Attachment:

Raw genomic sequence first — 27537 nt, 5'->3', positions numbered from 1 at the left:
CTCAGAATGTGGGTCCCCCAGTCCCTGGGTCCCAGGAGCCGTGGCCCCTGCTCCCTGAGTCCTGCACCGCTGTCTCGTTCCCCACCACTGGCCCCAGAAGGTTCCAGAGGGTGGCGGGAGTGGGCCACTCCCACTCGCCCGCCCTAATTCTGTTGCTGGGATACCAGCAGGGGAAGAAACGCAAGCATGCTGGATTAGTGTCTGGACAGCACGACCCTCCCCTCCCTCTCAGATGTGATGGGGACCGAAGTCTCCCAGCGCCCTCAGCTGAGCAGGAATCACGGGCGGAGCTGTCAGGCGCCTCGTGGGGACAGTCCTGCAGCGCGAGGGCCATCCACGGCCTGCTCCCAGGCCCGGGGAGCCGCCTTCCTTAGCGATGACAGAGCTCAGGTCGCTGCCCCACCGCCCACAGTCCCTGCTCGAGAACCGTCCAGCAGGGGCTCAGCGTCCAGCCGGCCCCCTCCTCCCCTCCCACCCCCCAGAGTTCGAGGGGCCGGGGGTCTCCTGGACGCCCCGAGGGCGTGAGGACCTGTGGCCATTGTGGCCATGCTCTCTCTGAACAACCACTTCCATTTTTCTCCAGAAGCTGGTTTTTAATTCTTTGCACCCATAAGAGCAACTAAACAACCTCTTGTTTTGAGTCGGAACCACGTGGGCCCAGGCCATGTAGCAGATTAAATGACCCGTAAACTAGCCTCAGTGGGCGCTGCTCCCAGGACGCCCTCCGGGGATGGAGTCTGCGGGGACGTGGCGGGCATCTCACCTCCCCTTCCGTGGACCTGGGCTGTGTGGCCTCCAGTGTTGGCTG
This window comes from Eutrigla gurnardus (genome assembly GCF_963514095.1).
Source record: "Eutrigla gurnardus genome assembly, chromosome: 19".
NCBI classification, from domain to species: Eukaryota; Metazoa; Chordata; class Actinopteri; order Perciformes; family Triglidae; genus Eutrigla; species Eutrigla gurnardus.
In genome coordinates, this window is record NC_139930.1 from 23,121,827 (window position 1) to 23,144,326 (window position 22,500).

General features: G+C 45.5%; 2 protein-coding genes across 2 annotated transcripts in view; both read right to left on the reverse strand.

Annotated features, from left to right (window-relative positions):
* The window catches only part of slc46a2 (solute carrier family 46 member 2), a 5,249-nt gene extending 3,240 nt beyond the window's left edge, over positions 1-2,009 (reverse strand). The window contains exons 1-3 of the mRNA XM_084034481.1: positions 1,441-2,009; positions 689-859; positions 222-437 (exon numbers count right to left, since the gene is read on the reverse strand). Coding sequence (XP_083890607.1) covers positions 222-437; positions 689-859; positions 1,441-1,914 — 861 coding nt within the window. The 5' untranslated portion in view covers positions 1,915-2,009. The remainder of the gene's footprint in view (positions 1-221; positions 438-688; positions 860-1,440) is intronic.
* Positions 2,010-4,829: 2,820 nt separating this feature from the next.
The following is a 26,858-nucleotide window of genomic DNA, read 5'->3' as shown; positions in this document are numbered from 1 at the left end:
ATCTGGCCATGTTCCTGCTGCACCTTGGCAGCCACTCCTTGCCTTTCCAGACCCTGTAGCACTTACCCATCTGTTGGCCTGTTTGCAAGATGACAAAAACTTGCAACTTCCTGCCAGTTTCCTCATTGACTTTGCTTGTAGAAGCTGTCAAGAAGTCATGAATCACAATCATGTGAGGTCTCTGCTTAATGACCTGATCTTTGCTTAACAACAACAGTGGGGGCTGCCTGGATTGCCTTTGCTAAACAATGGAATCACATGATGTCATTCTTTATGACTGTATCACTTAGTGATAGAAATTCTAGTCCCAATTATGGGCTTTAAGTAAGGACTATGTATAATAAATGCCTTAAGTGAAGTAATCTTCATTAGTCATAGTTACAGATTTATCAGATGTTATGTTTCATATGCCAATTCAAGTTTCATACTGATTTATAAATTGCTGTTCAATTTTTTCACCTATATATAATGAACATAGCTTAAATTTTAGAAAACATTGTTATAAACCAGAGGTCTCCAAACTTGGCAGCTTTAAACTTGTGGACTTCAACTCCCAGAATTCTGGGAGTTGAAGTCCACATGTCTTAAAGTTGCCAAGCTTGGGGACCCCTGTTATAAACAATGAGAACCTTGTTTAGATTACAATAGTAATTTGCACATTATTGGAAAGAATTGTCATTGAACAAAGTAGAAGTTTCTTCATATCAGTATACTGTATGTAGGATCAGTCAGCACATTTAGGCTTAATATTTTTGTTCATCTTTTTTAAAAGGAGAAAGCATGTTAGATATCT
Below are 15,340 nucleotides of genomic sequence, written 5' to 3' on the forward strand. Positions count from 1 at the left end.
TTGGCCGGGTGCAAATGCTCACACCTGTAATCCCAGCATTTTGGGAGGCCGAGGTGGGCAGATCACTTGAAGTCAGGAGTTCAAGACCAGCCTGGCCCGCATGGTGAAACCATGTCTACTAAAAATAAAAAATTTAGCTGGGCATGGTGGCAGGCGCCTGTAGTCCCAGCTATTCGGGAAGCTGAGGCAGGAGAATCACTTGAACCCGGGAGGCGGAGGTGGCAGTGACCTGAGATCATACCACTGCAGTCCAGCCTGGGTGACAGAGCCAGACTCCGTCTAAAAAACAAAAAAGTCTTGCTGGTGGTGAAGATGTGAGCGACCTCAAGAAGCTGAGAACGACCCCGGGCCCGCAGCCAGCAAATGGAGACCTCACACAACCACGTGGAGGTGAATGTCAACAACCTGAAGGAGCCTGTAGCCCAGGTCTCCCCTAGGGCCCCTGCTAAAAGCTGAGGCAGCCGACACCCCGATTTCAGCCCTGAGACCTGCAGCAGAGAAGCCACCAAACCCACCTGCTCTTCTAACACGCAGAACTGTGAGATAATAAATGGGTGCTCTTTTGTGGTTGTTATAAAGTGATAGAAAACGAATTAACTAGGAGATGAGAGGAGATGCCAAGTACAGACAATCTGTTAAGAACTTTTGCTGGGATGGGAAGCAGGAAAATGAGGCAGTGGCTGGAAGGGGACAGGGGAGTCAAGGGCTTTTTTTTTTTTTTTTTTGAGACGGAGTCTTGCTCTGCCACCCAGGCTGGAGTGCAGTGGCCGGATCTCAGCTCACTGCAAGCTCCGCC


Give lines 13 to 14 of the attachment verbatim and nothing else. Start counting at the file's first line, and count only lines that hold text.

Below are 15,340 nucleotides of genomic sequence, written 5' to 3' on the forward strand. Positions count from 1 at the left end.
TTGGCCGGGTGCAAATGCTCACACCTGTAATCCCAGCATTTTGGGAGGCCGAGGTGGGCAGATCACTTGAAGTCAGGAGTTCAAGACCAGCCTGGCCCGCATGGTGAAACCATGTCTACTAAAAATAAAAAATTTAGCTGGGCATGGTGGCAGGCGCCTGTAGTCCCAGCTATTCGGGAAGCTGAGGCAGGAGAATCACTTGAACCCGGGAGGCGGAGGTGGCAGTGACCTGAGATCATACCACTGCAGTCCAGCCTGGGTGACAGAGCCAGACTCCGTCTAAAAAACAAAAAAGTCTTGCTGGTGGTGAAGATGTGAGCGACCTCAAGAAGCTGAGAACGACCCCGGGCCCGCAGCCAGCAAATGGAGACCTCACACAACCACGTGGAGGTGAATGTCAACAACCTGAAGGAGCCTGTAGCCCAGGTCTCCCCTAGGGCCCCTGCTAAAAGCTGAGGCAGCCGACACCCCGATTTCAGCCCTGAGACCTGCAGCAGAGAAGCCACCAAACCCACCTGCTCTTCTAACACGCAGAACTGTGAGATAATAAATGGGTGCTCTTTTGTGGTTGTTATAAAGTGATAGAAAACGAATTAACTAGGAGATGAGAGGAGATGCCAAGTACAGACAATCTGTTAAGAACTTTTGCTGGGATGGGAAGCAGGAAAATGAGGCAGTGGCTGGAAGGGGACAGGGGAGTCAAGGGCTTTTTTTTTTTTTTTTTTGAGACGGAGTCTTGCTCTGCCACCCAGGCTGGAGTGCAGTGGCCGGATCTCAGCTCACTGCAAGCTCCGCC